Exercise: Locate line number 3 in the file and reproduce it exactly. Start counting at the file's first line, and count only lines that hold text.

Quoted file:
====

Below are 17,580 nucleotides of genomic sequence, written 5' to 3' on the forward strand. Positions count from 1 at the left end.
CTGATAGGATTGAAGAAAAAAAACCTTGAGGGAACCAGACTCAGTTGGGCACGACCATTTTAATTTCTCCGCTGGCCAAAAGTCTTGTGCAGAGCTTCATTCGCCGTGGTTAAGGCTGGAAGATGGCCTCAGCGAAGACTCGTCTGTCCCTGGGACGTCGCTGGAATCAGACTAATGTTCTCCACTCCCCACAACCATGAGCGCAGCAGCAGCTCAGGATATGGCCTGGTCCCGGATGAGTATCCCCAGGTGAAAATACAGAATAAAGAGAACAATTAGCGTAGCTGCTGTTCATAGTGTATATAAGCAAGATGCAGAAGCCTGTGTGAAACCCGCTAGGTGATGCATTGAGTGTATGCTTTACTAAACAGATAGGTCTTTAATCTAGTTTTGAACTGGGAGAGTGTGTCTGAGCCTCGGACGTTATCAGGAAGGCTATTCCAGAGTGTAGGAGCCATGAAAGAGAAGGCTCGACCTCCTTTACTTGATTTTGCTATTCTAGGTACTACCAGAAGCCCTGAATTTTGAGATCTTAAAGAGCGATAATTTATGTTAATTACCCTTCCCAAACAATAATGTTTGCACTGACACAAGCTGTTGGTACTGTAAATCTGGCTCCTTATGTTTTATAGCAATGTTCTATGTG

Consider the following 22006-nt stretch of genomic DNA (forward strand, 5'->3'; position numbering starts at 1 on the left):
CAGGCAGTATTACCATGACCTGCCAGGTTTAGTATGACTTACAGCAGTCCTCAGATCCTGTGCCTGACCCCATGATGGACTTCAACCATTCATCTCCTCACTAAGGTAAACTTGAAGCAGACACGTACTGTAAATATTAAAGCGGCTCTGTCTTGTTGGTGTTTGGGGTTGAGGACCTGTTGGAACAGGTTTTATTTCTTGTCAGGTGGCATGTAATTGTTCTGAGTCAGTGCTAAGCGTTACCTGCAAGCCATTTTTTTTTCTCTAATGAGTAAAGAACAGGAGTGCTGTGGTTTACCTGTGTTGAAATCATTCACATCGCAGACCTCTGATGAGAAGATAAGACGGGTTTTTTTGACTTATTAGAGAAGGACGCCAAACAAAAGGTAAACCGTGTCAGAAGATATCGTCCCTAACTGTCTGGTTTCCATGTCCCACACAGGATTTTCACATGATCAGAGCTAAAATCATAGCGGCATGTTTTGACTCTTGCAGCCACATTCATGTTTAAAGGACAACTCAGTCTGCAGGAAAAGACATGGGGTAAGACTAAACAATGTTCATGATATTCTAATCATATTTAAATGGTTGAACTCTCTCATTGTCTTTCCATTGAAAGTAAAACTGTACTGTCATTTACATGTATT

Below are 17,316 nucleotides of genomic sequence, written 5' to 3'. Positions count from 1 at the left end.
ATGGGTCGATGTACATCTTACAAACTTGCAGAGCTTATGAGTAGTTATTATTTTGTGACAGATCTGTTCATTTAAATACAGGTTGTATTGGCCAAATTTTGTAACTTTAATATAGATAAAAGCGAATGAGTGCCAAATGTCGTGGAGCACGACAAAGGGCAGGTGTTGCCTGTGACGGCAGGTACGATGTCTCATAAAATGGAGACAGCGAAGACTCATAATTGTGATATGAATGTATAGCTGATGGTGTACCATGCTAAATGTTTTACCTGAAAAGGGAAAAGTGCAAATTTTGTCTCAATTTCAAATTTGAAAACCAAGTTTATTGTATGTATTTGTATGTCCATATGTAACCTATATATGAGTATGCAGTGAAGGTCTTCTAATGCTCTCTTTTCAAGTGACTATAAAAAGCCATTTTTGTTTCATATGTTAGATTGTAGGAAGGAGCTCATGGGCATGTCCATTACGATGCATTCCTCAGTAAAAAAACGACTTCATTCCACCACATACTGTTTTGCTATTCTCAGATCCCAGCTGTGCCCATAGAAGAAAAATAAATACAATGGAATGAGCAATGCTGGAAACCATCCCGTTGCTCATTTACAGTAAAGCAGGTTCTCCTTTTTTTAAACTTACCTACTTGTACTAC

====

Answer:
Consider the following 22006-nt stretch of genomic DNA (forward strand, 5'->3'; position numbering starts at 1 on the left):